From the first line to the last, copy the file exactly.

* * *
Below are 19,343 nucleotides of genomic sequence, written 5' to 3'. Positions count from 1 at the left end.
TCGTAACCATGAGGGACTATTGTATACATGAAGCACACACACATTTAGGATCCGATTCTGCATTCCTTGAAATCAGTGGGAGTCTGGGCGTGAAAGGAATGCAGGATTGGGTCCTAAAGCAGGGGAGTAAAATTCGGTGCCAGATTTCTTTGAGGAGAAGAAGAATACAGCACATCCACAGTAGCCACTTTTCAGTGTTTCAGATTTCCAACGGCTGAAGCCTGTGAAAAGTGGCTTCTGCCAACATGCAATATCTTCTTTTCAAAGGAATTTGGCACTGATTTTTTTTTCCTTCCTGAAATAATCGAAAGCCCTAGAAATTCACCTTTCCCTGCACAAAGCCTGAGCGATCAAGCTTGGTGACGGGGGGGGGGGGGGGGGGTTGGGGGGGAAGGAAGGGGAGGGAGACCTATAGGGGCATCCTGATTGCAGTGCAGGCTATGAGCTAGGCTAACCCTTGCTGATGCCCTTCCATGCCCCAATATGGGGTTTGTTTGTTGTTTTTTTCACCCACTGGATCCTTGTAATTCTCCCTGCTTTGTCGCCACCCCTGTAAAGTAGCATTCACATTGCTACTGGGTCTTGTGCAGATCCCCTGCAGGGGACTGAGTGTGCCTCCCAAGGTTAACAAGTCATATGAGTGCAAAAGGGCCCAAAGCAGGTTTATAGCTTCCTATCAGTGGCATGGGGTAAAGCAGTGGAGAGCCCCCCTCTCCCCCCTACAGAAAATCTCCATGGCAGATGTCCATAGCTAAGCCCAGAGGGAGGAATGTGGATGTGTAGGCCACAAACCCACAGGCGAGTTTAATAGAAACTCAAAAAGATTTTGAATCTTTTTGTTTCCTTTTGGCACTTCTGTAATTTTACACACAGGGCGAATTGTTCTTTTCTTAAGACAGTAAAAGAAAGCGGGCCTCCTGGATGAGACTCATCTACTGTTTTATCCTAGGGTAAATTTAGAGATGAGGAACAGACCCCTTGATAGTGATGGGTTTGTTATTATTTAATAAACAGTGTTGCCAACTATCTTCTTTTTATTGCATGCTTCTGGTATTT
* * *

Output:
Below are 19,343 nucleotides of genomic sequence, written 5' to 3'. Positions count from 1 at the left end.
TCGTAACCATGAGGGACTATTGTATACATGAAGCACACACACATTTAGGATCCGATTCTGCATTCCTTGAAATCAGTGGGAGTCTGGGCGTGAAAGGAATGCAGGATTGGGTCCTAAAGCAGGGGAGTAAAATTCGGTGCCAGATTTCTTTGAGGAGAAGAAGAATACAGCACATCCACAGTAGCCACTTTTCAGTGTTTCAGATTTCCAACGGCTGAAGCCTGTGAAAAGTGGCTTCTGCCAACATGCAATATCTTCTTTTCAAAGGAATTTGGCACTGATTTTTTTTTCCTTCCTGAAATAATCGAAAGCCCTAGAAATTCACCTTTCCCTGCACAAAGCCTGAGCGATCAAGCTTGGTGACGGGGGGGGGGGGGGGGGGTTGGGGGGGAAGGAAGGGGAGGGAGACCTATAGGGGCATCCTGATTGCAGTGCAGGCTATGAGCTAGGCTAACCCTTGCTGATGCCCTTCCATGCCCCAATATGGGGTTTGTTTGTTGTTTTTTTCACCCACTGGATCCTTGTAATTCTCCCTGCTTTGTCGCCACCCCTGTAAAGTAGCATTCACATTGCTACTGGGTCTTGTGCAGATCCCCTGCAGGGGACTGAGTGTGCCTCCCAAGGTTAACAAGTCATATGAGTGCAAAAGGGCCCAAAGCAGGTTTATAGCTTCCTATCAGTGGCATGGGGTAAAGCAGTGGAGAGCCCCCCTCTCCCCCCTACAGAAAATCTCCATGGCAGATGTCCATAGCTAAGCCCAGAGGGAGGAATGTGGATGTGTAGGCCACAAACCCACAGGCGAGTTTAATAGAAACTCAAAAAGATTTTGAATCTTTTTGTTTCCTTTTGGCACTTCTGTAATTTTACACACAGGGCGAATTGTTCTTTTCTTAAGACAGTAAAAGAAAGCGGGCCTCCTGGATGAGACTCATCTACTGTTTTATCCTAGGGTAAATTTAGAGATGAGGAACAGACCCCTTGATAGTGATGGGTTTGTTATTATTTAATAAACAGTGTTGCCAACTATCTTCTTTTTATTGCATGCTTCTGGTATTT